University News

Amnesty joins UN gender rights campaign

Contributing Writer
Friday, December 7, 2012

Amnesty International at Brown is participating in the international 16 Days of Activism Against Gender Violence campaign from Nov. 25 to Dec. 10 to end violence against women across the world.

Sponsored by the United Nations Entity for Gender Equality and the Empowerment of Women, the U.N. branch dedicated to women’s rights issues, the campaign started in 1991 and now has more than 4,000 organizations in over 170 countries participating, according to the website Say No to Violence Against Women.

Amnesty International at Brown is participating in this year’s campaign by writing letters to leaders that focus on the central issue of women’s rights and militarism, as well as holding teach-ins and discussions to further raise awareness, said Stephanie Williams ’13, the president and regional coordinator of Amnesty at Brown. In the past, Amnesty at Brown has written letters to international heads of state in countries where there is a strong military presence contributing to violence against women, such as the Democratic Republic of Congo, Afghanistan, Indonesia and Egypt, Williams said.  

This year’s theme is “From Peace in the Home to Peace in the World: Let’s Challenge Militarism and End Violence Against Women,” marking the third year that 16 Days has focused particularly on the influence a nation’s military or police force has on issues of women’s rights. The campaign focuses on sexual violence perpetrated by soldiers, domestic violence and the negative impact of gun distribution on the safety of female populations.  

Amnesty at Brown is also focusing on legislation in the United States. The group has written letters to Congress in support of reauthorizing the Violence Against Women Act, passing the Arms Trade Treaty to regulate gun distribution and ratifying the Convention on the Elimination of Forms of Discrimination Against Women, an international bill put out by the Committee on the Elimination of Discrimination Against Women, Williams said.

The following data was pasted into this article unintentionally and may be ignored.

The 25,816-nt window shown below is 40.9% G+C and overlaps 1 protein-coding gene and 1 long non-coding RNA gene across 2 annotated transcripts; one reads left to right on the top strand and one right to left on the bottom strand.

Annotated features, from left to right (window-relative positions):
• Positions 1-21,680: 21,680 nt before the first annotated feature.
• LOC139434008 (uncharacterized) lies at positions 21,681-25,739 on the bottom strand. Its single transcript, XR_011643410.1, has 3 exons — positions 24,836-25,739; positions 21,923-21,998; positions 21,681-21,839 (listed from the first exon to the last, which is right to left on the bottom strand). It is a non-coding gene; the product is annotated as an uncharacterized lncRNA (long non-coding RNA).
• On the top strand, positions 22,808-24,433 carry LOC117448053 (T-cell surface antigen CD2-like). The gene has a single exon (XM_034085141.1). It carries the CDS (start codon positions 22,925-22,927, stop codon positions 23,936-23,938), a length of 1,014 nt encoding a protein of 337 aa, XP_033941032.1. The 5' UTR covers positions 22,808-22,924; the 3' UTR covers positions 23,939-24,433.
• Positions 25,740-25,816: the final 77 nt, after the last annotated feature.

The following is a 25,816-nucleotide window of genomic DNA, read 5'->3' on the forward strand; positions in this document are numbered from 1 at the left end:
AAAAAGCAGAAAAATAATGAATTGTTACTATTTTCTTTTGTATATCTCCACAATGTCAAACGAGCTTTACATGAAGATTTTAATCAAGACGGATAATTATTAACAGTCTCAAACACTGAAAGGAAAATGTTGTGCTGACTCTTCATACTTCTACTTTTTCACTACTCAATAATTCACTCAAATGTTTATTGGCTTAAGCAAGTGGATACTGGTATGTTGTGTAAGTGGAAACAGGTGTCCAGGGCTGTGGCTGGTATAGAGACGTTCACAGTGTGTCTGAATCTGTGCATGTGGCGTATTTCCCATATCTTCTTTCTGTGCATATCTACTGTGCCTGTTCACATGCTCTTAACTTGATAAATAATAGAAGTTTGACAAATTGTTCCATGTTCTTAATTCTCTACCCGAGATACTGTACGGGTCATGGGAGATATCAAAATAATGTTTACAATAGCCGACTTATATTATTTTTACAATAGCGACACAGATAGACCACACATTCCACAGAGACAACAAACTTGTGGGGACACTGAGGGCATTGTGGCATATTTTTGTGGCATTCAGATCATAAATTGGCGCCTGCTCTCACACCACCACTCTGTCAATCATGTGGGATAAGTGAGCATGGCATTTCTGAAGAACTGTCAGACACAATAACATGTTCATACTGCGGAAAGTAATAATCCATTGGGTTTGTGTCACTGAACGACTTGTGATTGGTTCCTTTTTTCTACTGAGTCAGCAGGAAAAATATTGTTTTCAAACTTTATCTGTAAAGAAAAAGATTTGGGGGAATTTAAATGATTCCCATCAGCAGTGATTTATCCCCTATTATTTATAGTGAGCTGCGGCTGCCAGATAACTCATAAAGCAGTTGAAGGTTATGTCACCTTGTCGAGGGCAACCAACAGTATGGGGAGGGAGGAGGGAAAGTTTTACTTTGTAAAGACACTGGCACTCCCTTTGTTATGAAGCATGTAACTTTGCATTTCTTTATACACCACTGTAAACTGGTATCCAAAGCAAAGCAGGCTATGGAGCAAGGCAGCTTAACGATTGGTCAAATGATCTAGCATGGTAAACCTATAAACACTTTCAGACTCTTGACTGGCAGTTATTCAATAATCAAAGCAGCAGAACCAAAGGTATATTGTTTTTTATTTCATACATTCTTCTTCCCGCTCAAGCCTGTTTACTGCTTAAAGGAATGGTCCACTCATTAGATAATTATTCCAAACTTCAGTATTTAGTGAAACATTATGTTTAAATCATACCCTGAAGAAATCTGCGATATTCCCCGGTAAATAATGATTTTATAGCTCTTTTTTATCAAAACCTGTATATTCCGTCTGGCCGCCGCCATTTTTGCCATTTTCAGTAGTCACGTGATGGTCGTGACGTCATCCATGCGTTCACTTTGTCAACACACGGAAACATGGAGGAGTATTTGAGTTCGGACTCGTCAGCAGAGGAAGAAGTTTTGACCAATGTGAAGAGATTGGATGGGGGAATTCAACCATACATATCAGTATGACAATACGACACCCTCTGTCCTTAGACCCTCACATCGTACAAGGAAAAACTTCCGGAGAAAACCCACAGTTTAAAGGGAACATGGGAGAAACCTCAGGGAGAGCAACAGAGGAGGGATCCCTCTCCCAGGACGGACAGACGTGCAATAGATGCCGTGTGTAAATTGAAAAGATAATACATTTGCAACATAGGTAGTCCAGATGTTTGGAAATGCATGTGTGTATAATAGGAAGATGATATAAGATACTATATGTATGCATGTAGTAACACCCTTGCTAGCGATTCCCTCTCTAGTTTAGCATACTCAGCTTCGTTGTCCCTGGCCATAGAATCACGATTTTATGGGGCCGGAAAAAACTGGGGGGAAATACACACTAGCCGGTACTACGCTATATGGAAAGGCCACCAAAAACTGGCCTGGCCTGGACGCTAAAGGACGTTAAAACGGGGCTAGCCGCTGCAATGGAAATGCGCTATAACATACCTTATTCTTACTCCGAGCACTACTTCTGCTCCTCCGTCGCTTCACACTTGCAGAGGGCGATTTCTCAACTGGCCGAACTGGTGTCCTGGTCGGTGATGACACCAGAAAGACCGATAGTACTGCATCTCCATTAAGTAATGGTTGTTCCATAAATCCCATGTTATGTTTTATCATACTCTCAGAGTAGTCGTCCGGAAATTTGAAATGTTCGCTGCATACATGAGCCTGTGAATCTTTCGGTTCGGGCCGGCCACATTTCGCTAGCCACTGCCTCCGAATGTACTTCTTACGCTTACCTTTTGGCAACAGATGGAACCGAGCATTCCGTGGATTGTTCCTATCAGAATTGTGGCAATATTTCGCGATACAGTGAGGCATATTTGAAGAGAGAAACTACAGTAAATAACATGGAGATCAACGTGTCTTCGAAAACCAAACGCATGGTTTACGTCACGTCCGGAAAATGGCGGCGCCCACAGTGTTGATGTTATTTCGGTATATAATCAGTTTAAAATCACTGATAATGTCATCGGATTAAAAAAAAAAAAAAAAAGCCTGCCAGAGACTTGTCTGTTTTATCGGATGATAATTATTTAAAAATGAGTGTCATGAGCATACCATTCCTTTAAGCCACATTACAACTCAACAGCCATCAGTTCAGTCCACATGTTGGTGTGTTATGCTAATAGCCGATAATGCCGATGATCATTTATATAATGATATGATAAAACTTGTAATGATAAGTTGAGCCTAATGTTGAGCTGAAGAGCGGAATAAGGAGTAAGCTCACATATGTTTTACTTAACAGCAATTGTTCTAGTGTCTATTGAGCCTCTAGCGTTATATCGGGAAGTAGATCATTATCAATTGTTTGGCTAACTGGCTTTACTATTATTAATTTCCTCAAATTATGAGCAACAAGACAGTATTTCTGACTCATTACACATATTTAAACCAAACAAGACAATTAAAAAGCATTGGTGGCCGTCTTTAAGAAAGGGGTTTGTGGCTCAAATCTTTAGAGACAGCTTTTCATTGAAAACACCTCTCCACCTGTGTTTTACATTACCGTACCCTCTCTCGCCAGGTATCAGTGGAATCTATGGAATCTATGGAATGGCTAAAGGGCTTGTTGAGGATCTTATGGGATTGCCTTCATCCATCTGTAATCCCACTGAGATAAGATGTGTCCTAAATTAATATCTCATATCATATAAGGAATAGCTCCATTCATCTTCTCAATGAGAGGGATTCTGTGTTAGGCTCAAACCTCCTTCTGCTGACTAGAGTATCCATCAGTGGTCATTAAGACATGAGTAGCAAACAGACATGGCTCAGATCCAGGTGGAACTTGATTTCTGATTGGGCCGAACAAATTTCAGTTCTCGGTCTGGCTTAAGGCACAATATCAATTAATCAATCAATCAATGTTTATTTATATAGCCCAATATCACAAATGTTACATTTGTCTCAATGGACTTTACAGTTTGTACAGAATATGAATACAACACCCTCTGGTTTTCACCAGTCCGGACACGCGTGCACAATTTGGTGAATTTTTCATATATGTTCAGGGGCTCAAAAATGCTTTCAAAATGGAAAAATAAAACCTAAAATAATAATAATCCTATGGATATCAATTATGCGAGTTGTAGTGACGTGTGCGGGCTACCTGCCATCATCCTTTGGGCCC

The group has held events on campus to raise awareness about human rights issues. Amnesty held a screening last October of “Into the Abyss,” a film by documentarian Werner Herzog about Michael Perry, an inmate on death row in Texas for a triple homicide. The film chronicles the story of the murder through interviews with the inmate, his family, the victims’ families and people in the criminal justice system days before Perry was executed. 

This February, Amnesty will host Kathryn Bolkovac, the investigator who uncovered a scandal at the United Nations that was the subject of the 2010 thriller “The Whistleblower.” Amnesty will show the film, and Bolkovac will discuss her story and the issue of human trafficking.

Correction appended: An earlier version of this article called 16 Days of Activism Campaign Against Gender Violence a national campaign. In fact, it is an international campaign. The article also referred to Stephanie Williams as a member of the class of 2012.5. In fact, she is a member of the class of 2013. The article also implied that Brown’s Amnesty International branch was participating in the campaign only by writing letters to prominent leaders. In fact, the branch has been holding teach-ins and workshops to further raise awareness. The Herald regrets the errors.